Welcome back! It is going to be a good year.

At STC we are excited about many initiatives taking place, but none more important than the work Jenai Emmel is doing as our Regional Council Director. Many of you have met Jenai and here is a link to her bio notes.

Jenai is doing unprecedented work in building our methodology. She has identified unique and valuable ways to answer the question “how does STC collaborate to grow seats of quality education?”

In future Connections issues you will hear more from Jenai about progress being made in our regional councils and schools. I will also soon introduce you to our new metrics team that is making an invaluable contribution to measure our results and answer the question “how are we doing?”

Meanwhile I want to share with you one of the most important articles written that has impact on STC and your schools. The article was just published in the Stanford Social Innovation Review and is entitled “The Missing Link in School Reform.”

Take a moment to read this article. It is well worth your time to learn of the latest research and thinking about social change and how it impacts your leadership.

This article helps to validate the relevancy of STC and the importance of Jenai’s methodology work. It does not specifically focus on the three pillars of STC’s vision – Cross Sector Collaboration; Sharing Effective Practices; and Climbing the Ladder from partner to member schools; our unique STC model of sharing effective practices cross sector between member and partner schools within a city and between cities nationwide goes well beyond what is envisioned in this article. Our work is unprecedented. However, this study provides important empirical support to the value of collaboration and sharing effective practices as part of social capital.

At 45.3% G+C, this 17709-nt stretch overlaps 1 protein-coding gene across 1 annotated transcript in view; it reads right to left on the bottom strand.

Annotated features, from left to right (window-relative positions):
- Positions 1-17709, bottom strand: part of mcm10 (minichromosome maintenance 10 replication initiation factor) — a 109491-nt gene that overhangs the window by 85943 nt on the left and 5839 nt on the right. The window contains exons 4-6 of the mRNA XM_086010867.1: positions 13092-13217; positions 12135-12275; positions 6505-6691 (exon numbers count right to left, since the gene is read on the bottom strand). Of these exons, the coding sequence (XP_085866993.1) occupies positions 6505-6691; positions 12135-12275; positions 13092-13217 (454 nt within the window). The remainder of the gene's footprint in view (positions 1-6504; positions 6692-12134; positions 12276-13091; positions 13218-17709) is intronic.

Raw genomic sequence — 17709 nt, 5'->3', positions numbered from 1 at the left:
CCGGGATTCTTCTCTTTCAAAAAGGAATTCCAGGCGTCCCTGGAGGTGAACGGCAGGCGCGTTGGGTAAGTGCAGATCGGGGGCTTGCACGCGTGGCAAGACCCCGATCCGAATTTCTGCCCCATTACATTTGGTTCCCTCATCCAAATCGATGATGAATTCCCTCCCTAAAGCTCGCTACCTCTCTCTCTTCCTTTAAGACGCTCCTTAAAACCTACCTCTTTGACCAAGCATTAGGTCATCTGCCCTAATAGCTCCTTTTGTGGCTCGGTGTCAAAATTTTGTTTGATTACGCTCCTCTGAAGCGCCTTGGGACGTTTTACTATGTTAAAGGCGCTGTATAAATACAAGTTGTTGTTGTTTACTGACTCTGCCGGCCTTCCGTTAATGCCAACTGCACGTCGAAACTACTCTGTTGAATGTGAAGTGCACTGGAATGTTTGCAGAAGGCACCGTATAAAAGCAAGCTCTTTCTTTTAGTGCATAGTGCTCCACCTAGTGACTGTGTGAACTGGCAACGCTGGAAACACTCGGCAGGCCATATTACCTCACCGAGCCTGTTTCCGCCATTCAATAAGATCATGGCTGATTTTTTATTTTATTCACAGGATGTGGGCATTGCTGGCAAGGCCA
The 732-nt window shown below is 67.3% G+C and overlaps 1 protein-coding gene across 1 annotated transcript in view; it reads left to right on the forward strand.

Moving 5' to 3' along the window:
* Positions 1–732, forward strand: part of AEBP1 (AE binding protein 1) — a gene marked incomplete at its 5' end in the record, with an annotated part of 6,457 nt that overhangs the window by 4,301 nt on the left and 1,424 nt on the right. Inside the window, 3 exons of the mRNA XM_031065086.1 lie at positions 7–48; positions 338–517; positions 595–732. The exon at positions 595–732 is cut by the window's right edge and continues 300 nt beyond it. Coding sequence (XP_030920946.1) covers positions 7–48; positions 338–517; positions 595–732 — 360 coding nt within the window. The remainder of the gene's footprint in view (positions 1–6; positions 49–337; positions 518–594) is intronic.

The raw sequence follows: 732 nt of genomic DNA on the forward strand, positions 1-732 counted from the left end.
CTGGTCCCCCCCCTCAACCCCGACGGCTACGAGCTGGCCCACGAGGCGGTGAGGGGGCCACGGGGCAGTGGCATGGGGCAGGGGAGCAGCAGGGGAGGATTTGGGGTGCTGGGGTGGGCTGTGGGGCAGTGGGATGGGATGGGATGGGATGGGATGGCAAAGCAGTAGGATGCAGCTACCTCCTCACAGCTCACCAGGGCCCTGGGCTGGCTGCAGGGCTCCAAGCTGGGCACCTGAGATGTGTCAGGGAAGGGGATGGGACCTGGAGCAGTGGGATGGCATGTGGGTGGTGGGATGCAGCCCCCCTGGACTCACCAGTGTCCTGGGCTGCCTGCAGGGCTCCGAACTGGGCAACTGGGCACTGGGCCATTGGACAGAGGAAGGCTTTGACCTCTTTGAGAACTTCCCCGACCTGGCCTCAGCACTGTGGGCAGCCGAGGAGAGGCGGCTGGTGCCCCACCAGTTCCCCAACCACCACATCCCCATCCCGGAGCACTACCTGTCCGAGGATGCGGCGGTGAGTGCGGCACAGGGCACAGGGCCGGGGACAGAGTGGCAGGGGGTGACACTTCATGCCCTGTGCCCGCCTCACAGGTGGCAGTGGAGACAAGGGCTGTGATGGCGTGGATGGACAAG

The article describes a study done in a sample of 130 elementary schools in New York City. Results show a under recognized importance of “social capital”, a term expressing the focus on measures that enhance collaboration and information sharing that results in a valuable asset called social capital. Try this one snap shot quote that you may have an opinion on:

“When principals spent more time building external social capital (interacting with parents and outsiders to enhance the school’s resources), the quality of instruction in the schools was higher and student achievement was higher.”

Also, how does your day go compared to the data in the study that showed school principle (leader) time divided as: 57% administrative; 25% instructional; 14% external relations? Do you feel a need to grow more hours for external relations and less somewhere else? What is preventing you to do so?

These are all provocative questions but the most exciting thought is the last sentence of the article:

“…after decades of failed programs aimed at improving student achievement through teacher human capital and principle leadership, investments in social capital are cheap in comparison and offer far more promise of measurable gains.”

Obviously this is totally aligned incredibly well with the core beliefs of STC and the methodologies Jenai is putting into place. This is important stuff!

Please feel free to send a blog or send an email about your own reactions to the article. Please send either to Stephanie at [email protected] This is just the beginning of an important conversation, and we want to hear from you.